It is common knowledge among rebirthers that traumatic birth patterns tend to be mirrored in certain situations later in life—a phenomenon that has also been described by Grof (1985, 1988) and Emerson (1996). There is an easily recognizable common element shared by all traumatic events described by the participant: being in a life-threatening situation without exit. Crucially, this situation first presented itself during his transverse presentation at birth. During labor no part of his body had engaged, and his body had literally been wedged between the contracting walls of his mother’s uterus, with no available exit. In the nightclub disaster most of the casualties had died because they could not find or reach the exit. Similarly, the participant reported that the most traumatic part of the near car accident and the firefight had been that he had been wedged between two colleagues on the backseat of a car (in both events!). He had had no room to move or escape and described having felt utterly vulnerable, anticipating the deadly impact of (respectively) a crash or a bullet. Concluding, we hypothesize that the participant’s trauma originated with his traumatic birth; that the disturbing information about the nightclub disaster activated the participant’s presumably dormant birth trauma (leading to the onset of his PTSD symptoms); and that the other two events reinforced this activation (consolidating the symptoms).
5.4. The PSNS and repression/immobility/dissociation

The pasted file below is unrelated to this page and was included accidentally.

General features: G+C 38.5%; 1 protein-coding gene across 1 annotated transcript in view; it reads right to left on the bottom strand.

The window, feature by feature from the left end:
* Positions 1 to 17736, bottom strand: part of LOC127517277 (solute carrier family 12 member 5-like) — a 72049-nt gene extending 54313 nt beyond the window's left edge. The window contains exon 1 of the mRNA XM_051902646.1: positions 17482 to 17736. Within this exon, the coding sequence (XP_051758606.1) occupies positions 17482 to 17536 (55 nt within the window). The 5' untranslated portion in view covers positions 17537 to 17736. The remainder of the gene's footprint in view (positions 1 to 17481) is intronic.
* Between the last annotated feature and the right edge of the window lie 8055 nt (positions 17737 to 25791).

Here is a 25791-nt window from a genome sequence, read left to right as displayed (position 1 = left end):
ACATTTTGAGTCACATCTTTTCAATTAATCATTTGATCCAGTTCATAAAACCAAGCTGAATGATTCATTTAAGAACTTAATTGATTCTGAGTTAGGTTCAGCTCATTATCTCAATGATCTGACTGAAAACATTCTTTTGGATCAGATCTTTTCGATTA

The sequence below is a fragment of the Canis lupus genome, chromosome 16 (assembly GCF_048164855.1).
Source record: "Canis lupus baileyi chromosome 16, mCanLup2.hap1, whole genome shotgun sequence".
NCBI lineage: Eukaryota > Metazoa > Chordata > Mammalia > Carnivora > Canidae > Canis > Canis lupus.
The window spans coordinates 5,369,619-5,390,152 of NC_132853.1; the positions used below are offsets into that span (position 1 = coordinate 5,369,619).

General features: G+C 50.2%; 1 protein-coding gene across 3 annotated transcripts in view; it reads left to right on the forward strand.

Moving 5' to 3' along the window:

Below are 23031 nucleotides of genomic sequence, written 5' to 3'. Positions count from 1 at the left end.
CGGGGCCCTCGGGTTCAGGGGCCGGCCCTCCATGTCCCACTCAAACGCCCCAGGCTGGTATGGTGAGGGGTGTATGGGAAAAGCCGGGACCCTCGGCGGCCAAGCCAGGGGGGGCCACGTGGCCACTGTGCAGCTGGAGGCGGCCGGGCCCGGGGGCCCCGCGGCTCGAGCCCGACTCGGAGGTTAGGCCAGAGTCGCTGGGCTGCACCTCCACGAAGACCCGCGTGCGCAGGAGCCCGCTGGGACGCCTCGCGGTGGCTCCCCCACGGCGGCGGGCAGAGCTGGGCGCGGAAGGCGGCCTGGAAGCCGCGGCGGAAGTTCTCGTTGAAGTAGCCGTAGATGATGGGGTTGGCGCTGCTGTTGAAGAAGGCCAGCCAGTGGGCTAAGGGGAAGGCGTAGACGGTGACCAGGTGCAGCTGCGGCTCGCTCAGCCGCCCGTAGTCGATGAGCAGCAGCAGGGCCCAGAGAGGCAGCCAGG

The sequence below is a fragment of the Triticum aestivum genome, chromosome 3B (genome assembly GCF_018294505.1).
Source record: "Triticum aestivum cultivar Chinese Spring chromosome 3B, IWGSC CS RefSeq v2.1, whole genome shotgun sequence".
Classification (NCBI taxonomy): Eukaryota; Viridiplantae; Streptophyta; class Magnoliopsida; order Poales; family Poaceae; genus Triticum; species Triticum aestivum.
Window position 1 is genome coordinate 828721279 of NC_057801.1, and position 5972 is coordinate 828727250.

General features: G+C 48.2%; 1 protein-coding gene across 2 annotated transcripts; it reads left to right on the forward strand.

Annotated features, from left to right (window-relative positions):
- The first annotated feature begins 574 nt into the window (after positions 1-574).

The overall decrease of PSNS influence on the participant’s HR as the sessions progressed supports a clinical explanation of PTSD resolution that is congruent with the trauma model proposed in the introduction. Levine (2010) describes a behavioral sequence that humans and higher mammals instinctively resort to when confronted with (life)-threatening situations (Schauer & Elbert, 2010; De Wit, 2016; De Wit et al., 2018). The first part of this sequence is characterized by increased embodiment and by activation of the SNS (it includes the well-known flight and fight responses). The second part of the sequence is characterized by increasing levels of immobility and dissociation, and by deacti- vation of the SNS and increasing disinhibition (hence activation) of the PSNS. The participant’s high PSNS at the beginning of the ECB sessions (and its subsequent reduction as the sessions progressed) can be interpreted as a phenomenon underlying Levine’s concept of fear-potentiated immobility (Whitehouse & Poole Heller, 2008; Payne et al., 2015b). The initial high activity of the PSNS can be interpreted as a physiological correlate of an activity (Levine suggests immobility) that results in the repres- sion or blocking of the somatic component of the self-regulatory capacity. Unrepressed, this capacity would lead to spontaneous resolution. The initial high activity of the PSNS can also be interpreted as a physiological correlate of symptoms related to dissociation. If, and how this high level of PSNS activity can be linked to birth-related trauma requires further research, but Levine’s concept of immobility appears to fit. The overall reduction of PSNS influence on the HR as the sessions progressed can be interpreted as the physiological correlate of the lifting of repression/blocking/immobility, resulting in the re-engagement of the self-regulatory capacity and the resolution of the trauma. The decrease of PSNS activity also coincides with a decrease in dissociative symptoms.